Commentary, Philosophies

Ideal Craftsmanship

I’ve been obsessed for a while now with an outdoor goods company called Best Made Company. The enchantment is owed as much to their unobtainability (the products themselves are quite expensive) as it is to the allure of the products themselves. The pictures of each product allude to their quality, not just in product design but in aesthetic. But the question is, what pulls us in about goods like this? What is it about an aluminum, red first-aid kit with a lower case “x” in the middle that gets is hooks in us, rendering consideration for price and competing products a trivial conversation next to their intrinsic gravity?

The answer has to be price. I mean come on, it’s a simple formula: an attractive product with a prohibitively expensive price = instant purchase from anyone with some room on their credit card. We’re creatures who love our exclusivity. We demand exclusivity to the point that even validation of our tastes can result in a dulling of the sheen our objects of affection emanate. We find confidence in our selections especially when no other being in our social circle makes the same selection.

But that doesn’t work. I mean, the first thing I do when I check out the Best Made Co. website is search for affordable options; things I can justify purchasing to myself. I don’t need a $490 set of nautical flags, nor do I need a $300 axe. I don’t find these items any more appealing because they would empty my bank account, that’s just simply not the case.

Well then it’s gotta be the fact that I don’t own these things already. Grass is always greener, always. I don’t currently own a decent first-aid kit, so why not get an attractive one? I don’t own a jug of maple syrup, so I need one. Even if I have one stocking cap, this one is different. Different color, different material, different feel. It’s just different okay? I need it because it’s different and that has to be better.

But even typing that feels ridiculous. I take one look at that stocking cap and think “nah, I already have a stocking cap that’s functional and stylish, I’m good.” Similarly I just can’t add a set of playing cards to my cart, pay shipping, wait several days, and then use them if I can just drive to the grocery store and get the stupid things while finding out the top 50 ways to please my man. Onward and upward.

Presentation. Presen-fucking-tation my friend. Just look at the website for Christ’s sake. Well designed, attractive, the products laid out nice and cleanly, no attempts to hint at a lifestyle you could or could not possess. The imagination can run wild, project, hold the damn ram’s horn cups, fly the hand-made American flag. The whole catalog is my oyster, laid out cleanly and neatly, inspiring confidence and coolness, practically beckoning me into its beckoning arms. (beckoning)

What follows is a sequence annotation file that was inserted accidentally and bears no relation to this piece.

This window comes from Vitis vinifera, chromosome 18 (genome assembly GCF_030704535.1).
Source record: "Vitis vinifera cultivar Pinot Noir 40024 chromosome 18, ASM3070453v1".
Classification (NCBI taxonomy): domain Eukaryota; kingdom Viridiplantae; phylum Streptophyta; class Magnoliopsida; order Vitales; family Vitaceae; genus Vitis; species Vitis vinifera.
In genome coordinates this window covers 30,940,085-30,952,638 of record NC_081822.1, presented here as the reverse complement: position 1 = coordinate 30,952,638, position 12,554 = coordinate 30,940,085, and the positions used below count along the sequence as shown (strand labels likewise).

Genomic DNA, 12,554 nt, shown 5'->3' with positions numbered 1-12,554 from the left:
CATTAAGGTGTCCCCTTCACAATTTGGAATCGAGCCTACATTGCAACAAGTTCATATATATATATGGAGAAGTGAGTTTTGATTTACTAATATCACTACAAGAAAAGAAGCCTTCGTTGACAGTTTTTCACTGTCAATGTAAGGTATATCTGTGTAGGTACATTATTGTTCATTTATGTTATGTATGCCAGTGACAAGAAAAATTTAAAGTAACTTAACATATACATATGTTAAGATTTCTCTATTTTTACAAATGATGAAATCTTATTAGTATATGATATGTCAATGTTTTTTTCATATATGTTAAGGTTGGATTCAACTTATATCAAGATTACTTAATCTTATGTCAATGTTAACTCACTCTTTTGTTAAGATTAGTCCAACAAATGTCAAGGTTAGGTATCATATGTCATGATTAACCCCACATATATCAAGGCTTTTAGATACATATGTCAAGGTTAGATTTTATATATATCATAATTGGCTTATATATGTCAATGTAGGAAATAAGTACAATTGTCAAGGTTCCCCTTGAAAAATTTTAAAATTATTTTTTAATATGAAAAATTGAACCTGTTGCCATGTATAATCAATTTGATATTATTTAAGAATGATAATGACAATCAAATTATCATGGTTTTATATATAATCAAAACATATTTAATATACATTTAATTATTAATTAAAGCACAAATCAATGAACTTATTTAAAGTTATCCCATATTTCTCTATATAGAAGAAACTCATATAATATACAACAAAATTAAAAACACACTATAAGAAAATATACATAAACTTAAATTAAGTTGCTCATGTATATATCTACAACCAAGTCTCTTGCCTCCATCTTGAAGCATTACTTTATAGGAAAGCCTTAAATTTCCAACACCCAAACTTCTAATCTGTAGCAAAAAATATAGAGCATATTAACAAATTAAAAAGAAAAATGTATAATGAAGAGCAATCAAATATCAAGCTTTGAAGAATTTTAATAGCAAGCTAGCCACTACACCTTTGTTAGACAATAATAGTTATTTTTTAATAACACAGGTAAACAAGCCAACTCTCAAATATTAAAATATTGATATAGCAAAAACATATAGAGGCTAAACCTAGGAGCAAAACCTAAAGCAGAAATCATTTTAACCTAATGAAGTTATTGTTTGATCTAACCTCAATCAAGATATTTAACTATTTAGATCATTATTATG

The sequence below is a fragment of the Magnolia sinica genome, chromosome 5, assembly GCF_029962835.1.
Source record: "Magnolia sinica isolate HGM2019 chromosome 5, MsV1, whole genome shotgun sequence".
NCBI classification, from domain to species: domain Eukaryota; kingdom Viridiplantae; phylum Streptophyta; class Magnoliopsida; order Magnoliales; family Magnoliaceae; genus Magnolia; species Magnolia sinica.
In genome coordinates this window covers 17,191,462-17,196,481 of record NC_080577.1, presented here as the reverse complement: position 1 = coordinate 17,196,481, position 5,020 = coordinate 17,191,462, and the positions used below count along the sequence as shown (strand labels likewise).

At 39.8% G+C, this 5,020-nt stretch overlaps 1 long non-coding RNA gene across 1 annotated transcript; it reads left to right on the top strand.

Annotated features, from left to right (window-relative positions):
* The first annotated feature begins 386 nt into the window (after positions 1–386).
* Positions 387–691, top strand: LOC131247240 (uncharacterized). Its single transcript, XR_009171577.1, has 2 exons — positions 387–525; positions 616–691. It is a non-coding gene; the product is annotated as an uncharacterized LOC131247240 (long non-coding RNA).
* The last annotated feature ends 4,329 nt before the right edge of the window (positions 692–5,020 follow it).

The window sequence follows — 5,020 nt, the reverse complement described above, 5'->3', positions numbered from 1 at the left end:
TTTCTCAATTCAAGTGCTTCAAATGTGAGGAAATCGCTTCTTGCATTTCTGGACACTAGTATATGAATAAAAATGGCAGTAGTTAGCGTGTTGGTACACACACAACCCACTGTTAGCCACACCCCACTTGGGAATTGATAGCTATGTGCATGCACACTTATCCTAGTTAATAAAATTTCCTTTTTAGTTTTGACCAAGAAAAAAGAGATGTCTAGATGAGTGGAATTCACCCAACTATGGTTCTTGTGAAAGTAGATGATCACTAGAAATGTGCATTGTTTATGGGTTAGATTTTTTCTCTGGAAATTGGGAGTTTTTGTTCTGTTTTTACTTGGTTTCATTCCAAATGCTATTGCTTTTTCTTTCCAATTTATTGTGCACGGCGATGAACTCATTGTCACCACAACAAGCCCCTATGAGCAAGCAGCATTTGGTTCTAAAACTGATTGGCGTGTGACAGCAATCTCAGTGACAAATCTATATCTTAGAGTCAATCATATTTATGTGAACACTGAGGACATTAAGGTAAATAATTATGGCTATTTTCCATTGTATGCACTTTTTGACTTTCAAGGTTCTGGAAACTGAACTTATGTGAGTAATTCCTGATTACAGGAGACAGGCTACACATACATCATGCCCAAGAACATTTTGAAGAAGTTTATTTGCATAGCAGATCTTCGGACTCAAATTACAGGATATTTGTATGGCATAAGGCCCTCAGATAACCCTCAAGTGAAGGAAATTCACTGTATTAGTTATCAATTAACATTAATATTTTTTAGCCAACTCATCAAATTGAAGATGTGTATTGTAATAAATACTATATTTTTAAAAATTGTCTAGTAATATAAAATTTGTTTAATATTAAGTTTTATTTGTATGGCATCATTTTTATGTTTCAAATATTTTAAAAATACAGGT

No. No. And no. No. The website is gorgeous, yes. Even the design of the basic products is alluring, but I haven’t made a purchase solely based on a pretty pitch since that dating website claimed that Natalie Portman lived in Des Moines. I enjoy the colors but I don’t feel compelled by them the same way that I do by a Wal-Mart bargain, and we all know that nothing pretty happens at Wal-Mart.

So what is it? What allows me to accept higher prices as reasonable? Unpossessed products as worthwhile goals? A perfect presentation as an accurate description of the goods themselves?

The answer, is honesty.

You see, Best Made Co. is a rare thing in our society. The goods, as you can see by this video, are handcrafted by American laborers. Their quality is unmatched, the spirit imbued in their creation is passion. The website gives pictures of goods, a price, and nothing else unless requested. No spin up front.  Further information is available upon request, but even the information given is a simple description.

For that reason, prices are higher because they deserve to be, they are not lower because of over-farmed land. The location of their creation is known and their customer service team is a group of indivduals with real names, not Peggy in Turkmenistan. There is no pre-amble or editorializing upfront, the antithesis of a contemporary news cast. Their quality is intrinsic to the products themselves by way of manufacturing, thought, and intent, the same way that NPR considers time-honored journalistic principals when reporting political events and your loved ones tell you how wonderful you are to them instead of forcing you to assume and rely on yourself.

The heart of it is that heart counts. Shiny ideas, expensive cars, and well-drawn powerpoints can only do so much; it is only the opposite intersection of all our contemporary marketing fool’s gold that makes an idea worth listening to, a product worth purchasing, and a smile worth sharing.


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